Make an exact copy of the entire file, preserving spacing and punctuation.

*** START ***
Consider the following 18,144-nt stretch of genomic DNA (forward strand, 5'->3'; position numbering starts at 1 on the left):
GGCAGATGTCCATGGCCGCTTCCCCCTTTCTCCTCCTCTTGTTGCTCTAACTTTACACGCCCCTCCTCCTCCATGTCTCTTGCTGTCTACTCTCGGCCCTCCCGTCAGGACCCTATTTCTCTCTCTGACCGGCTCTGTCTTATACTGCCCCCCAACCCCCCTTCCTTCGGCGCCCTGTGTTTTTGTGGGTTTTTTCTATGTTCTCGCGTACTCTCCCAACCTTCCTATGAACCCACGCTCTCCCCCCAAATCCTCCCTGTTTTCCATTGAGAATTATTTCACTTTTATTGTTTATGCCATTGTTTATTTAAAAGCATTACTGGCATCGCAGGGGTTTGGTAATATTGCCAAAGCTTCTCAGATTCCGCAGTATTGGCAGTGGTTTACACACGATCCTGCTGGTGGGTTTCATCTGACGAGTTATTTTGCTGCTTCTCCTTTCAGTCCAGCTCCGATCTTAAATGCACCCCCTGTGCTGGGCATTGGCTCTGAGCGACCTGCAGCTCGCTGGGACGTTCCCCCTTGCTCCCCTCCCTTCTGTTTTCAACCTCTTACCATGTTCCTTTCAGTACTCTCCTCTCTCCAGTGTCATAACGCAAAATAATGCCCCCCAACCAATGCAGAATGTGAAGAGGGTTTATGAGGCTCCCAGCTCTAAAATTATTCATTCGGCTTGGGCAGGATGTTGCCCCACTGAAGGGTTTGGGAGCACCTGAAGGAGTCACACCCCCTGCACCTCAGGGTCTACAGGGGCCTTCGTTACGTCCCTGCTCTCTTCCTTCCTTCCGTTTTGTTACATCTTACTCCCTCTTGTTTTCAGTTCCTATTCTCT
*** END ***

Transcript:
Consider the following 18,144-nt stretch of genomic DNA (forward strand, 5'->3'; position numbering starts at 1 on the left):
GGCAGATGTCCATGGCCGCTTCCCCCTTTCTCCTCCTCTTGTTGCTCTAACTTTACACGCCCCTCCTCCTCCATGTCTCTTGCTGTCTACTCTCGGCCCTCCCGTCAGGACCCTATTTCTCTCTCTGACCGGCTCTGTCTTATACTGCCCCCCAACCCCCCTTCCTTCGGCGCCCTGTGTTTTTGTGGGTTTTTTCTATGTTCTCGCGTACTCTCCCAACCTTCCTATGAACCCACGCTCTCCCCCCAAATCCTCCCTGTTTTCCATTGAGAATTATTTCACTTTTATTGTTTATGCCATTGTTTATTTAAAAGCATTACTGGCATCGCAGGGGTTTGGTAATATTGCCAAAGCTTCTCAGATTCCGCAGTATTGGCAGTGGTTTACACACGATCCTGCTGGTGGGTTTCATCTGACGAGTTATTTTGCTGCTTCTCCTTTCAGTCCAGCTCCGATCTTAAATGCACCCCCTGTGCTGGGCATTGGCTCTGAGCGACCTGCAGCTCGCTGGGACGTTCCCCCTTGCTCCCCTCCCTTCTGTTTTCAACCTCTTACCATGTTCCTTTCAGTACTCTCCTCTCTCCAGTGTCATAACGCAAAATAATGCCCCCCAACCAATGCAGAATGTGAAGAGGGTTTATGAGGCTCCCAGCTCTAAAATTATTCATTCGGCTTGGGCAGGATGTTGCCCCACTGAAGGGTTTGGGAGCACCTGAAGGAGTCACACCCCCTGCACCTCAGGGTCTACAGGGGCCTTCGTTACGTCCCTGCTCTCTTCCTTCCTTCCGTTTTGTTACATCTTACTCCCTCTTGTTTTCAGTTCCTATTCTCT